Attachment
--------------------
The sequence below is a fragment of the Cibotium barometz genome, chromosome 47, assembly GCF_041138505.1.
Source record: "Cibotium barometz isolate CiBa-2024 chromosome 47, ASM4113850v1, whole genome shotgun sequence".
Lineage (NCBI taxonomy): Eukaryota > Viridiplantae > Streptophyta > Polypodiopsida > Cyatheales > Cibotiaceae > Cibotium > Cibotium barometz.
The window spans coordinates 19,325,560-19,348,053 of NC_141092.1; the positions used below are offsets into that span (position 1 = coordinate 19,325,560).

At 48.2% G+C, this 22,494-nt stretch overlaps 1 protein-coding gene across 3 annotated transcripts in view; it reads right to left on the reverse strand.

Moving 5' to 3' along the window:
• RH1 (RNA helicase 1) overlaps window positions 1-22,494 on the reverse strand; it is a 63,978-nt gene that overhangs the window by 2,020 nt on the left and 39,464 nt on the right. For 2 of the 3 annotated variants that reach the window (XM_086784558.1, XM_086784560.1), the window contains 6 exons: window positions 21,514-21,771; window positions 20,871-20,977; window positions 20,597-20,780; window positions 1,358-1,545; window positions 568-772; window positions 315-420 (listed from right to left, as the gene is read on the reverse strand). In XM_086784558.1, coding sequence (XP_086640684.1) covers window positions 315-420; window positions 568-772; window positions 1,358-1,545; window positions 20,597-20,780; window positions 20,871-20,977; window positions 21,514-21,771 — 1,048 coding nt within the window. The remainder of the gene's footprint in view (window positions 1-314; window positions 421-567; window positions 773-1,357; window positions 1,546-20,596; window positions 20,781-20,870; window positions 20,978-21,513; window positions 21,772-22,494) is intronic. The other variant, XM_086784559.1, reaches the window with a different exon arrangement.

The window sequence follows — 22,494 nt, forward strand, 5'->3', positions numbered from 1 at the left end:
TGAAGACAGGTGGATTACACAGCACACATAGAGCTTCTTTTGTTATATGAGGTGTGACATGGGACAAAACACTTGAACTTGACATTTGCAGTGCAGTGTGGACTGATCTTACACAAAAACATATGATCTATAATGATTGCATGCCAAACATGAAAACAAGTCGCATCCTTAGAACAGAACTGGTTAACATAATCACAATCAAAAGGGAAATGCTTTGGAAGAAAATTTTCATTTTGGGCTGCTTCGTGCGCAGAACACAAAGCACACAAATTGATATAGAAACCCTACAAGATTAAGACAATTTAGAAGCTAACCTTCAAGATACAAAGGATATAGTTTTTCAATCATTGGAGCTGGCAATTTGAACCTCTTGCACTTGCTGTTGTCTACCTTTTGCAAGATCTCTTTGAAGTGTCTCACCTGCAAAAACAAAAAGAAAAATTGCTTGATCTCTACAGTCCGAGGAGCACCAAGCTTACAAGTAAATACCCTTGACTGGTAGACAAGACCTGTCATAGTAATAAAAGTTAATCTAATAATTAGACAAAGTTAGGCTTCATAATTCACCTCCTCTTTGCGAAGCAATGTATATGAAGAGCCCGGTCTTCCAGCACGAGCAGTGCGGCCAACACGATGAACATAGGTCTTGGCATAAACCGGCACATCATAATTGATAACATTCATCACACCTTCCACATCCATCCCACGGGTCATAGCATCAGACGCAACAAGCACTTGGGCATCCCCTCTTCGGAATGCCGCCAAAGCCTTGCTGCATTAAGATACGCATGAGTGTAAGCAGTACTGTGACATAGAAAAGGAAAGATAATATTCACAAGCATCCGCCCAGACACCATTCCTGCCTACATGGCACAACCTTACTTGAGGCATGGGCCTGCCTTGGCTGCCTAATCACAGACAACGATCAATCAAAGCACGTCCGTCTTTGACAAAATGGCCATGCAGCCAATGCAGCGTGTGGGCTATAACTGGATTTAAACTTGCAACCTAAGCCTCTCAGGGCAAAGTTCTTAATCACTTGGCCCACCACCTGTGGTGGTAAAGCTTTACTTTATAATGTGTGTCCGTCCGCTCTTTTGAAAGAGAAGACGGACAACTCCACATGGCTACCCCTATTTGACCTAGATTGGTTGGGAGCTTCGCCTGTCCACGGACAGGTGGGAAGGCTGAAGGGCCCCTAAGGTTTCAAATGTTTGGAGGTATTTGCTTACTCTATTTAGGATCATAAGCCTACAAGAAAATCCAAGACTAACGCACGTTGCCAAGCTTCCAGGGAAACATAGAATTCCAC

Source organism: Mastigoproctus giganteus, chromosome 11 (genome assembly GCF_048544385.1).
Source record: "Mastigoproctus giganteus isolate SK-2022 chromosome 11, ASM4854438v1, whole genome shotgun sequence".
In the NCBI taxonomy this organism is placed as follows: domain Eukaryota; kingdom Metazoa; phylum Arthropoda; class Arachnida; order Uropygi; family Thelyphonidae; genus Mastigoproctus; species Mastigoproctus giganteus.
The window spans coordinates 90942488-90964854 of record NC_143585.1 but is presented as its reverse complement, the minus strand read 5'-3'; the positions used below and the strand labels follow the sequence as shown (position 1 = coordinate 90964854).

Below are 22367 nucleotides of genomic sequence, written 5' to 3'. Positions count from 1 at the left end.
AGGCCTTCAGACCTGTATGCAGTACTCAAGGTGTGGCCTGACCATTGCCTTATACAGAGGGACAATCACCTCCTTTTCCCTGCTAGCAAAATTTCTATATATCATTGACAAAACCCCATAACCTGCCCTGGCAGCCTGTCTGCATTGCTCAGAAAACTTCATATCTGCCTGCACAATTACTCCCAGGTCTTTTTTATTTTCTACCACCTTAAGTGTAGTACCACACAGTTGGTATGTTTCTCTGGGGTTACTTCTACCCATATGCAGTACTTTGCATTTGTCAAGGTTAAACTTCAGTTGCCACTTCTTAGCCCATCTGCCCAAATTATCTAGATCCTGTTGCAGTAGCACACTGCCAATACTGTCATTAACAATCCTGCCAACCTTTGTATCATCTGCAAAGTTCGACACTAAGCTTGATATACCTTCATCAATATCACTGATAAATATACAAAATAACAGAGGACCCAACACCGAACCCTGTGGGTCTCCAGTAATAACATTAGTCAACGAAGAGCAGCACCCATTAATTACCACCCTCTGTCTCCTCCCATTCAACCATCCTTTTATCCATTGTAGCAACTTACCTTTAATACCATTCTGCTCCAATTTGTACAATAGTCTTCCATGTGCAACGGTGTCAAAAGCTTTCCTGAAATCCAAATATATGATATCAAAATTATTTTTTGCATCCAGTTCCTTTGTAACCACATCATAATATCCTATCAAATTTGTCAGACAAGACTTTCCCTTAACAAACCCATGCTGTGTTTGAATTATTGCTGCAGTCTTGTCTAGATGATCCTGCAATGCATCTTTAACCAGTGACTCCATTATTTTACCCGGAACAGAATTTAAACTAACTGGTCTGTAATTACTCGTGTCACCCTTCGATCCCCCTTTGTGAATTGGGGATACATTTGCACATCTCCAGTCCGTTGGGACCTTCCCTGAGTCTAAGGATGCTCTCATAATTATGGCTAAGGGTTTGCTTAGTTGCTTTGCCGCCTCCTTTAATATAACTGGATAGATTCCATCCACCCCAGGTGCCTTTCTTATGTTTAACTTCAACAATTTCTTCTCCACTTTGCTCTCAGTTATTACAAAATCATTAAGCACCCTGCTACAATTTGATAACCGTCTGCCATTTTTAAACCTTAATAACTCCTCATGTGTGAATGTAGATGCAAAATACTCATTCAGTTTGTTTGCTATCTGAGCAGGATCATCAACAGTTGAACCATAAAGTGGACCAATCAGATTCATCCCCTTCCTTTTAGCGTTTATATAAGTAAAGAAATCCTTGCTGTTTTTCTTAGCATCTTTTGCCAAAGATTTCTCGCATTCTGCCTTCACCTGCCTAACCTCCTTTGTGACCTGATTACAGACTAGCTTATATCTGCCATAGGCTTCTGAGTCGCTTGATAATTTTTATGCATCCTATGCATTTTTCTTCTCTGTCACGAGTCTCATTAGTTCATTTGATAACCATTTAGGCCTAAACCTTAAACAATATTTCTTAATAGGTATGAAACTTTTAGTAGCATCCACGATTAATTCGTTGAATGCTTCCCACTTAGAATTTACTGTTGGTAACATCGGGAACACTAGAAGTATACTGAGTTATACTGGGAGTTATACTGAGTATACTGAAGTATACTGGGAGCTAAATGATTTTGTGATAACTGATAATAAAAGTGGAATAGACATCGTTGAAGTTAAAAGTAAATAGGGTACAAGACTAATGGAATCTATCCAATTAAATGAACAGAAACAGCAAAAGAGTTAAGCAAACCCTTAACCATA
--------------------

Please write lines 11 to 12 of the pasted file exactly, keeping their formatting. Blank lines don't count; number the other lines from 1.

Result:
Source record: "Mastigoproctus giganteus isolate SK-2022 chromosome 11, ASM4854438v1, whole genome shotgun sequence".
In the NCBI taxonomy this organism is placed as follows: domain Eukaryota; kingdom Metazoa; phylum Arthropoda; class Arachnida; order Uropygi; family Thelyphonidae; genus Mastigoproctus; species Mastigoproctus giganteus.